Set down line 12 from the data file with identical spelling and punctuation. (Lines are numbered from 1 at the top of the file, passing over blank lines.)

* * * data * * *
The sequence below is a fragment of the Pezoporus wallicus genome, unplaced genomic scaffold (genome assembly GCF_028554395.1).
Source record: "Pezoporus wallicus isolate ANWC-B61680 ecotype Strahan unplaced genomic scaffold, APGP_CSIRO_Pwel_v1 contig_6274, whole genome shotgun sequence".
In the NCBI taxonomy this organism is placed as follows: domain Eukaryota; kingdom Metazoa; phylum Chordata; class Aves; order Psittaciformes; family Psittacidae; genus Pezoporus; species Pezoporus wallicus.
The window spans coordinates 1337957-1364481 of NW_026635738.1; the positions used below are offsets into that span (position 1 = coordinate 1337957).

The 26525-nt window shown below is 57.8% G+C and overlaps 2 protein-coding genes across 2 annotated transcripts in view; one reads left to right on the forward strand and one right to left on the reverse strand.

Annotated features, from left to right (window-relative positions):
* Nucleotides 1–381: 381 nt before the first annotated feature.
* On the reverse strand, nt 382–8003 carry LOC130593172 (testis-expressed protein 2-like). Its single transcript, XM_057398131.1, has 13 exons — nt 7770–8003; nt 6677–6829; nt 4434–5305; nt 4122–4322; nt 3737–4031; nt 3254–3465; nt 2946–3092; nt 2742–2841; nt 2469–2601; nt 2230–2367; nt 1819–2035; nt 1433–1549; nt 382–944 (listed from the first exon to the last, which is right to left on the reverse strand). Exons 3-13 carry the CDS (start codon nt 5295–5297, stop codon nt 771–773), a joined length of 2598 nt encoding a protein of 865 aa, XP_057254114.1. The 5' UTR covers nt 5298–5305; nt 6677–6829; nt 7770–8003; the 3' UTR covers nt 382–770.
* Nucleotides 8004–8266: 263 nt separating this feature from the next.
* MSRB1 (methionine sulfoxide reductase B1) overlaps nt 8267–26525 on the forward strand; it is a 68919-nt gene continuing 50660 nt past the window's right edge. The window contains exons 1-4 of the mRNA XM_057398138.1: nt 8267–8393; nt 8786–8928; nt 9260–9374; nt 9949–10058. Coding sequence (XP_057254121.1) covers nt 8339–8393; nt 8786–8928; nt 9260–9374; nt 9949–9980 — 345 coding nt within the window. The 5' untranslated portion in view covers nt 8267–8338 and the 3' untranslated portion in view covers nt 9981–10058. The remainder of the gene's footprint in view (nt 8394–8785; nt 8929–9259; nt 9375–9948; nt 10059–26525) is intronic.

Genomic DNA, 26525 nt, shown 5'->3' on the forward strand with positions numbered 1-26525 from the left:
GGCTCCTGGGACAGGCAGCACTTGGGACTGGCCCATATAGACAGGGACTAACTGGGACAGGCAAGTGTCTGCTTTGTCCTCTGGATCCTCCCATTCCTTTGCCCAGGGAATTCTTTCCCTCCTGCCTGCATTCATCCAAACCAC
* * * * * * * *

GGCTCCTGGGACAGGCAGCACTTGGGACTGGCCCATATAGACAGGGACTAACTGGGACAGGCAAGTGTCTGCTTTGTCCTCTGGATCCTCCCATTCCTTTGCCCAGGGAATTCTTTCCCTCCTGCCTGCATTCATCCAAACCAC